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Trump tells Abe trade agreement with Japan possible by May

ALEX FANG, Nikkei staff writer


NEW YORK — U.S. President Donald Trump signaled Friday he is eager to quickly tie up trade talks with Japan, telling Japanese Prime Minister Shinzo Abe that an agreement is possible as soon as May.


Trade talks with Japan could go “fairly quickly, maybe by the time I’m over there — maybe we sign it over there,” Trump told reporters as he sat with Abe in the White House.


At the start of the meeting, Trump said he sought a reduction of tariffs on American farm products.


“We’ll be discussing very strongly agriculture because as the prime minister knows, Japan puts very massive tariffs on agriculture … for many years, going into Japan,” Trump said.

“We want to get rid of those tariffs, because we don’t tariff their cars,” he said.


The U.S. actually imposes a 2.5% tariff on imported Japanese cars, while Japan does not place tariffs on American autos.


“It’s been a long time, but I’m sure we’ll be able to work that out,” Trump said. “And ultimately, we have a chance to make a very good and long-term trade deal with Japan.”


Trump will head to Japan as a state guest between May 25 and May 28, meeting the new emperor, and is likely to visit again the following month for the Group of 20 summit in Osaka. Abe said the coronation this coming Wednesday is “about a hundred times bigger” than the Super Bowl, according to Trump.


The two sides said Thursday that tariffs on agricultural products will not be lowered below levels agreed by the 11-nation Trans-Pacific Partnership free trade pact. Under the TPP, Japan’s tariffs on beef imports are scheduled to fall from the current 38.5% to 9% over 16 years, and levies on many vegetables and wine are also slated to go down.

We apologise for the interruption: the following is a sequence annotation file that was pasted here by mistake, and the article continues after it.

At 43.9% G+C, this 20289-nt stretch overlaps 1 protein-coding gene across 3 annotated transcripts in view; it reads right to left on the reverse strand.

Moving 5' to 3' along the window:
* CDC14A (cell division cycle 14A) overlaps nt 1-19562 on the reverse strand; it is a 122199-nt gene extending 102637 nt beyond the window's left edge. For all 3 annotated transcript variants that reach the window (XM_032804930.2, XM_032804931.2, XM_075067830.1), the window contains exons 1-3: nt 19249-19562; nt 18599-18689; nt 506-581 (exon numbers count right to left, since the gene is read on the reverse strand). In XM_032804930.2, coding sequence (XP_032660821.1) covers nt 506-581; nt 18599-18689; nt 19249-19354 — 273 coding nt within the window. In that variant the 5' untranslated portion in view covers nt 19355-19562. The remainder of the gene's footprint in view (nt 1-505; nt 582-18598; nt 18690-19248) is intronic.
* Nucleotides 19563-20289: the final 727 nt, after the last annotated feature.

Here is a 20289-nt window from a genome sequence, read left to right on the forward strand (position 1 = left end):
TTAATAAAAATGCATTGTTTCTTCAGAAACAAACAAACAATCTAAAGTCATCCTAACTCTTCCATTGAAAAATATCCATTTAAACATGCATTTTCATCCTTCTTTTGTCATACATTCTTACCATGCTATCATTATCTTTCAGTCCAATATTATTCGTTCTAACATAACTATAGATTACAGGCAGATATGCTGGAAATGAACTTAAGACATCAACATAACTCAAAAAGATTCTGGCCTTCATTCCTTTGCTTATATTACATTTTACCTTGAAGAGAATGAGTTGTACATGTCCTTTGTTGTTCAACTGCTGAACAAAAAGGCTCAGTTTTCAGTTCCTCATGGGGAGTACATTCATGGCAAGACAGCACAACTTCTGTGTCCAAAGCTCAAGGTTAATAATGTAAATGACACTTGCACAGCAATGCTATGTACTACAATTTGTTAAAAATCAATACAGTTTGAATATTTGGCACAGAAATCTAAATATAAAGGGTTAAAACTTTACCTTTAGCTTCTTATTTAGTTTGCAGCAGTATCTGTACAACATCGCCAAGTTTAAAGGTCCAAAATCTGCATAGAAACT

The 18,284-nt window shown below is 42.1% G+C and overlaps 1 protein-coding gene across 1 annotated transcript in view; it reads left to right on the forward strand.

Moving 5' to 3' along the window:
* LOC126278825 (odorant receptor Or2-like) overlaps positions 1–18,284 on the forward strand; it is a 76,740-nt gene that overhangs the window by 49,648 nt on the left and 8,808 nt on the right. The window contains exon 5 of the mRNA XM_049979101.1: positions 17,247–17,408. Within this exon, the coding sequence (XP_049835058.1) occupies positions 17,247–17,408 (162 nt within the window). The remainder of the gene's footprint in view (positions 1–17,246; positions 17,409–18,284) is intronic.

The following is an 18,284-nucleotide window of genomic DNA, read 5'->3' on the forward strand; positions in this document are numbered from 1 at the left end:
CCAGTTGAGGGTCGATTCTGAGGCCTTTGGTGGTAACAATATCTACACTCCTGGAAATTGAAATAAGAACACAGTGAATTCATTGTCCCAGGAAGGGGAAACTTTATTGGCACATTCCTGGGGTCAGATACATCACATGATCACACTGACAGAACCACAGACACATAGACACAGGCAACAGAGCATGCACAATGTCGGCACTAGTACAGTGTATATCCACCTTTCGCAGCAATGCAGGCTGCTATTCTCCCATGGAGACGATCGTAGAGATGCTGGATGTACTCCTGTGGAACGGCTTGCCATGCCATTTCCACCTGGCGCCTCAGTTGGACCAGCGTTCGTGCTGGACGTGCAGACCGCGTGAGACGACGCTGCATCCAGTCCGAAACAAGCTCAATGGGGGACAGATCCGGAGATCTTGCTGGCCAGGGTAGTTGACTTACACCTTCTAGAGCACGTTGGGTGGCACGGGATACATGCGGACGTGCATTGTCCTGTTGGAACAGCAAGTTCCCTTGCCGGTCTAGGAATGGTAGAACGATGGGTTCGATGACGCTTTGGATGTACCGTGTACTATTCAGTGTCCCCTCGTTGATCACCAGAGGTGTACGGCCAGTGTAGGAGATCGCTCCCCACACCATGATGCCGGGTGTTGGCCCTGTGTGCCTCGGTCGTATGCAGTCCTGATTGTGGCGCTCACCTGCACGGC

Farmers in TPP countries have gained preferential access to Japan because of deals struck with Tokyo after Trump pulled out of the TPP.


Japan’s chief trade negotiator, Economic and Fiscal Policy Minister Toshimitsu Motegi, told reporters Friday there had been no demand from the U.S. for automobile quotas or currency provisions.


Tobias Harris, a Japan analyst at Teneo Intelligence in Washington, said there has not yet been enough clarity on what kind of agreement the talks will produce.


“[W]e haven’t really heard anything from the Trump administration when it comes to what they would offer Japan in exchange for market access that matches the TPP-11 and the European Union,” Harris said. “I have a hard time believing that Abe will want to announce an agreement in principle — mainly regarding agriculture — a month or so before upper house elections” in July.


U.S. President Donald Trump and first lady Melania Trump pose with Japanese Prime Minister Shinzo Abe and his wife Akie Abe as they arrive for dinner at the White House on Thursday.   © Reuters

Trade deficit reduction was a key campaign promise by Trump, who seeks reelection in 2020.


But the latest trade figures show that the trade imbalance persists. The U.S. Commerce Department this month reported a $6.67 billion goods trade deficit with Japan for February on a seasonally adjusted census basis. This marked a 24.7% rise from January.


Abe pointed to the president and first lady’s May visit and said the two sides will send a message to the world of an “unshakable” bilateral alliance in the new Reiwa era that begins May 1 under Japan’s new emperor.


After the meeting, Abe told reporters in Washington that the two sides will speed up ministerial-level negotiations begun in mid-April toward a trade agreement on goods.


“We agreed to accelerate the talks” between Motegi and U.S. Trade Representative Robert Lighthizer, he said.


While the meeting was underway, the White House issued a statement calling the alliance “a cornerstone for peace, stability, and prosperity in the Indo-Pacific region and around the world,” while also pointing to an imbalance in trade.


“United States exporters in key sectors — such as automobiles, agriculture, and services — have long been challenged by high barriers contributing to large overall trade deficits,” it said.

Finance Minister Taro Aso met with U.S. Treasury Secretary Steven Mnuchin on Thursday, but the two sides remain at odds over whether currency policy should also be on the negotiating table for a trade deal.

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